table is so filled, guests must lean back to let
more dishes in. And more come, as if Ararat's
icy head is a mound of food and spring's thaw
has opened a stream that ends in this flat on
Between where I am sitting on one end and where
Artur and Yulia sit at the other is a carpet of
cuisine beginning with platters of pickles and
cheese and olives and ending with four different
salads. The cheese has been laid out in twists
that intersect with slices of meat onto which
the olives are laid, not at all haphazardly, to
create an artistic culinary mosaic even the hungry
hesitate to disturb. The salads are topped with
the white of half a boiled egg into which toothpicks
hold slices of cheese that form tiny "sails",
as if the cut cabbage and carrots make an ocean
on which the egg boat floats. Greens have been
carefully shaped in an oval bowl to look like
a nest, on top of which a carrot has been carved
to form a flower with a black olive as its pistil.
At each end of the table are a collection of
drinks: Coca-Cola, Fanta, Jermuk, wine, vodka,
juice. . .
There are 15 of us around a table that in most
civil societies would seat eight. Elbow room is
not an issue at Armenian tables and I've come
to believe that they crowd as many guests around
a table as possible if for no other reason than
the joy of reaching over each other to get at
But first comes the ritual of being seated. I've
seen it last up to half an hour, even when few
guests are present:
"Nsteq (sit), nsteq."
"Che (no), che. Duk (you) nsteq."
. . . And on and on in some battle to see who
can be the most polite, then sitting to violate
most rules of dining etiquette. Armenians make
eating sport, a test of endurance gladly attempted.
Creases have barely formed on seated trousers
and skirts before the scene erupts into elbows
moving past faces and arms reaching with empty
utensils on the outbound and full, dripping forks
and spoons on the retreat.
I have a nose that could benefit from alteration,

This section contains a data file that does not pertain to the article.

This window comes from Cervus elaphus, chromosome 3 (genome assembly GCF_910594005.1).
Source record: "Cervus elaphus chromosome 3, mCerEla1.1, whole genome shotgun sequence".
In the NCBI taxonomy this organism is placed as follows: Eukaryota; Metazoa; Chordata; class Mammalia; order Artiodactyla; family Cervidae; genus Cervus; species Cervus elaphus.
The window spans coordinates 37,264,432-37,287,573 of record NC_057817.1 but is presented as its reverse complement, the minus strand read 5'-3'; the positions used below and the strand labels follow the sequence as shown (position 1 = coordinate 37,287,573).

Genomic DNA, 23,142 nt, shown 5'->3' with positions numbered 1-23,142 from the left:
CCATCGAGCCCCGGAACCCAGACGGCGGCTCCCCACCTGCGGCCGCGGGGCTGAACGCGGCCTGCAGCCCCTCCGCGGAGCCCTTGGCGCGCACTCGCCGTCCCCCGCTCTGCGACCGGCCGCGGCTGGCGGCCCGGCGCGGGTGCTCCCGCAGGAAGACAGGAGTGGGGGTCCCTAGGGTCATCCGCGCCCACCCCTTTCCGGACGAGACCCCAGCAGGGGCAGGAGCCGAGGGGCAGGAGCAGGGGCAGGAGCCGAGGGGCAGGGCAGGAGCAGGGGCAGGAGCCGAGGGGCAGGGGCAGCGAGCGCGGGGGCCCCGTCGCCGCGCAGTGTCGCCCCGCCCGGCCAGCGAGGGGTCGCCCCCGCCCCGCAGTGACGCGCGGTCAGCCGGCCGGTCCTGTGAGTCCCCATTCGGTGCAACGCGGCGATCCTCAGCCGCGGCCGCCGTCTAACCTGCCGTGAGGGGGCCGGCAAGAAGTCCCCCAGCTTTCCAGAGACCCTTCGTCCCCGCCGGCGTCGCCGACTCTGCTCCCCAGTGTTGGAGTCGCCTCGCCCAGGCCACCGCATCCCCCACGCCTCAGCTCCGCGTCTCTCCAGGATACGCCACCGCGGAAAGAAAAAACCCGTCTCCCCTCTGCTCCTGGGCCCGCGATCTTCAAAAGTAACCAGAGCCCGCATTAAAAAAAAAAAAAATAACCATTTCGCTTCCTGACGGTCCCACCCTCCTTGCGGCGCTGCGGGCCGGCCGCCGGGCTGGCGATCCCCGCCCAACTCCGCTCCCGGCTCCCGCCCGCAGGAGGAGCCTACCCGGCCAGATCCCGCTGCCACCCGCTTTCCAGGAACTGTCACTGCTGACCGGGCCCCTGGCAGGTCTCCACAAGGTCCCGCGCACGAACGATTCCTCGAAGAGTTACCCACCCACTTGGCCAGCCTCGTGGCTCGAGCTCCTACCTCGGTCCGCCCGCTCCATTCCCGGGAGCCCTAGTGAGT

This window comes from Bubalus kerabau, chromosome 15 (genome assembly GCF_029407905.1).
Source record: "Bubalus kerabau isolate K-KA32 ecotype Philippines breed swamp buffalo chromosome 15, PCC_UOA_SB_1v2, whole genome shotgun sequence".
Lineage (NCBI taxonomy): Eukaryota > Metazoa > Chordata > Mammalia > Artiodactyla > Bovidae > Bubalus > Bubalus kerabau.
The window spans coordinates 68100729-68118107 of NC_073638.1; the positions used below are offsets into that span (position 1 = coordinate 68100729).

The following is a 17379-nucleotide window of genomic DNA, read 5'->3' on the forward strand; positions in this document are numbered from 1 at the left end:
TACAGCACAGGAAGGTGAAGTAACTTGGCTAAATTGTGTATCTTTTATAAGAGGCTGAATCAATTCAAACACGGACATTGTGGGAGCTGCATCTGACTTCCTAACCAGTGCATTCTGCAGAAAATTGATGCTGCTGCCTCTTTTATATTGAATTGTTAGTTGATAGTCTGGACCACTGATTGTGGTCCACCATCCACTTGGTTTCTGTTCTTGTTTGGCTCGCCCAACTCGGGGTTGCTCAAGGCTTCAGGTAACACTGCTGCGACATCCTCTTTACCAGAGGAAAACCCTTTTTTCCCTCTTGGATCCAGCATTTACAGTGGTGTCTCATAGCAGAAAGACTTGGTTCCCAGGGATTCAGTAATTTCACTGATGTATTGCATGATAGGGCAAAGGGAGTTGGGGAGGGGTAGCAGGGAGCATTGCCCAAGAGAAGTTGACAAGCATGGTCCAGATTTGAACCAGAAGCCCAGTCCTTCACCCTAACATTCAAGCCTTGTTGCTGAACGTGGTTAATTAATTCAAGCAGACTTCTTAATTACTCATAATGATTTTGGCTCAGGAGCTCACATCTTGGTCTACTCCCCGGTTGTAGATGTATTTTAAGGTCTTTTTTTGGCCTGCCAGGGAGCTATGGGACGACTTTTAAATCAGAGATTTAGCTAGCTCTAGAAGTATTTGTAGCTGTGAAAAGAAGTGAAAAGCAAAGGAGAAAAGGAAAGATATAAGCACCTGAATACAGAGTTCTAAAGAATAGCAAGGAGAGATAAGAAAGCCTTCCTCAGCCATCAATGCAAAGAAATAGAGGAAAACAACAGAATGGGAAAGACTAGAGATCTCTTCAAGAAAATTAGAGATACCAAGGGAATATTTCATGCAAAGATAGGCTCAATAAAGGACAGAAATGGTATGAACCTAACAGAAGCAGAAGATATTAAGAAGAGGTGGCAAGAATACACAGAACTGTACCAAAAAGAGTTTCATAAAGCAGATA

albeit not by the means to which I am exposed
each time I sit at such tables. Forks glide by
at nostril level then back again hauling half
a hog, a potato or a slab of cheese.
Throw in Diaspora, and this is a culture with
at least two languages, neither of which apparently
has equivalent words for "please pass".
And on a Sunday afternoon on Habalyan Street
or the dozen other addresses I am privileged to
indulge in such scenes, there is no more fun and
tasty place to be.
On this day I look at these young faces around
me. They are descendents of a generation my parents
knew as the "starving Armenians". It
is an image hard to conjure at this table.
We are here to celebrate Hayk's birthday and
his and Tatevik's second anniversary. The guests
are former comrades from his army days in Karabakh.
And they are faces that have become familiar to
me over five years.
Karen and Valery and Egishe and Hovik and Mais
and Artur. I saw most of them first in army uniforms.
Today I see them next to their new wives and I
meet three children that have been added to this
extended family in the past two years.
I have spent summer nights with some of them
in Karabakh fighting bugs and eating bachelor
food. This day is considerably different.
They have, if not careers, at least jobs now
and one of our toasts this day is for the good
fortune that two of these couples now own their
These are not fancy people, nor extravagant.
They travel by minibus or drive modest cars and
if their tables are not always this full, they
at least have the means for making it so on special
days like this.
I am often asked if things are getting better
in Armenia. In this house on this day, things
are pretty fine.